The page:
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Self-regulating bass?

Recruitment of young fish is essential to sustained fishing. Despite the amount and intensity of management directed at largemouth bass, America’s most-popular gamefish, the relationship between the abundance of adults and their offspring has not been clearly established. Pond studies from the University of Florida shed light on this critical question. 

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September 07 at 9:00 am
763 Views

Zebra mussels, friend or foe?

The population of non-native zebra mussels has recently expanded in the Pickwick Lake and other Tennessee River impoundments. Although we will have to contend with this unwanted invader for a long time to come, some new information suggests zebra mussels may benefit fisheries as well as harm them.

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August 06 at 9:00 am
1251 Views

Why are crappie so big in flood-control lakes

Mississippi’s flood-control reservoirs — Arkabutla, Enid, Grenada and Sardis — are regarded by many anglers as the best in the country for big white crappies. 

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July 09 at 9:00 am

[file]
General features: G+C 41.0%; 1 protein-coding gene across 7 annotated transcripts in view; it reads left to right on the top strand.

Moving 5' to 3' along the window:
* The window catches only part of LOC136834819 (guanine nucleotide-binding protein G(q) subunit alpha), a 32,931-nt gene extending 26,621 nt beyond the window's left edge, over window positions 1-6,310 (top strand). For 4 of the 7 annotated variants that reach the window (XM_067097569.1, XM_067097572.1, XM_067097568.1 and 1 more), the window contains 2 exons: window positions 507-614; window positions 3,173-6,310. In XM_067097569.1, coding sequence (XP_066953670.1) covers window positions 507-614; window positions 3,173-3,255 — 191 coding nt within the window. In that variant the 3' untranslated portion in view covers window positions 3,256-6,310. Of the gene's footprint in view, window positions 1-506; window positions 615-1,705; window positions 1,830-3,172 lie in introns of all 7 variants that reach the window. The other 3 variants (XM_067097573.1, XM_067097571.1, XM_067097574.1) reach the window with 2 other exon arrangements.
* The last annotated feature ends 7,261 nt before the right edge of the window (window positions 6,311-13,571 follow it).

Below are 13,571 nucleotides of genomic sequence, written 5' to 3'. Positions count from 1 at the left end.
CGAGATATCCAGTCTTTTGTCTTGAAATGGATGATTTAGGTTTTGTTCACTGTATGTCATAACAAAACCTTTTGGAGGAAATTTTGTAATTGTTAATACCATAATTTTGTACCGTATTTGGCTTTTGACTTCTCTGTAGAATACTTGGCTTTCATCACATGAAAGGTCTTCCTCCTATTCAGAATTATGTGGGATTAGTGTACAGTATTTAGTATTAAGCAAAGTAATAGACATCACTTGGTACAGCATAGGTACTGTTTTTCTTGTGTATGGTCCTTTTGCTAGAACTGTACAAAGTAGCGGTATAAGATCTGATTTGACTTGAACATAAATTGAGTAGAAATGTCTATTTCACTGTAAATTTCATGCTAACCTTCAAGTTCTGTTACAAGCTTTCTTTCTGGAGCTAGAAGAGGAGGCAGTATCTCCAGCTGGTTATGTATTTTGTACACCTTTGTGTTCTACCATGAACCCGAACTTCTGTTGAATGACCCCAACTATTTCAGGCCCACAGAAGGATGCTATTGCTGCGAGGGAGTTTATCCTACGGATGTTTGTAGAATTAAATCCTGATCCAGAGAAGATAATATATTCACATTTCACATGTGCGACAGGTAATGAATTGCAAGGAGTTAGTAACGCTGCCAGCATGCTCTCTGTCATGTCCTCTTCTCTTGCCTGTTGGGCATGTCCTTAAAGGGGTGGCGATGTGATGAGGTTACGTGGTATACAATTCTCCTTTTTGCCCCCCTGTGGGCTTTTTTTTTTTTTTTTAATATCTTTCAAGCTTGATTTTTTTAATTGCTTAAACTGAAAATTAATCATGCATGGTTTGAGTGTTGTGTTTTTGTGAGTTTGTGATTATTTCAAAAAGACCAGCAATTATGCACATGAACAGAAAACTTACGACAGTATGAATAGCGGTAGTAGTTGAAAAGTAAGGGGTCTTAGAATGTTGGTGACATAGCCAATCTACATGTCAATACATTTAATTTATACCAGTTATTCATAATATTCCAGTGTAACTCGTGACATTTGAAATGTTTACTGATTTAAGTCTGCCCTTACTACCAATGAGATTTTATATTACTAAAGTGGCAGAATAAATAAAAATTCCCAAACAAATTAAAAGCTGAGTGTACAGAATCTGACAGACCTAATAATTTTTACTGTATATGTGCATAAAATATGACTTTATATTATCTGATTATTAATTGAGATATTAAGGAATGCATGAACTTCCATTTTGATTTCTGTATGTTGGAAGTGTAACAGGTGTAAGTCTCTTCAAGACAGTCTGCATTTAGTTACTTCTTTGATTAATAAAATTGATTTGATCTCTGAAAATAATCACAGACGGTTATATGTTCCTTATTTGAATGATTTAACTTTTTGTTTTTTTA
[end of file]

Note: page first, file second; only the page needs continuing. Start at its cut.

1909 Views

Enhance habitat, fish will respond

Table Rock Lake is a 43,100-acre impoundment on the White River in the Ozark Mountains of Arkansas and Missouri that was built in 1958. 

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June 07 at 9:15 am
1523 Views

Bass learn to avoid capture

Studies of largemouth bass, as well as several other fish species, including brown trout, rainbow trout, common carp and northern pike, have found that angler catch rates declines with accumulating fishing effort. 

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May 07 at 9:00 am
2646 Views

How do young crappie survive the winter

Good crappie fishing often depends on a strong year-class: an abundance of fish produced in a given year. When those fish grow to a size of interest to anglers — what biologists call “recruit to the fishery” — the result is fast action, filled limits and full coolers. Fast growth and limited harvest often equates to super slabs for the next several years. 

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April 09 at 9:00 am
1989 Views

Managing crappie is often a water issue

Reservoir crappie populations are notoriously cyclic. A strong year-class is produced once every few years and is usually followed by one or more weak year-classes. When the fish reach catchable size, the abundant cohort supports good to excellent fishing for a few years until members of the once abundant year-class are caught or die of old age. 

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March 09 at 8:30 am
2234 Views

Mississippi’s oldest fish

The Mississippi waters of the Mississippi River are home to pallid sturgeon and shovelnose sturgeon. Unlike many other sturgeon in North America and worldwide that migrate between the ocean and freshwater to complete their life cycle, the pallid and shovelnose sturgeon complete their life cycles entirely in rivers. 

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February 05 at 9:00 am
2441 Views
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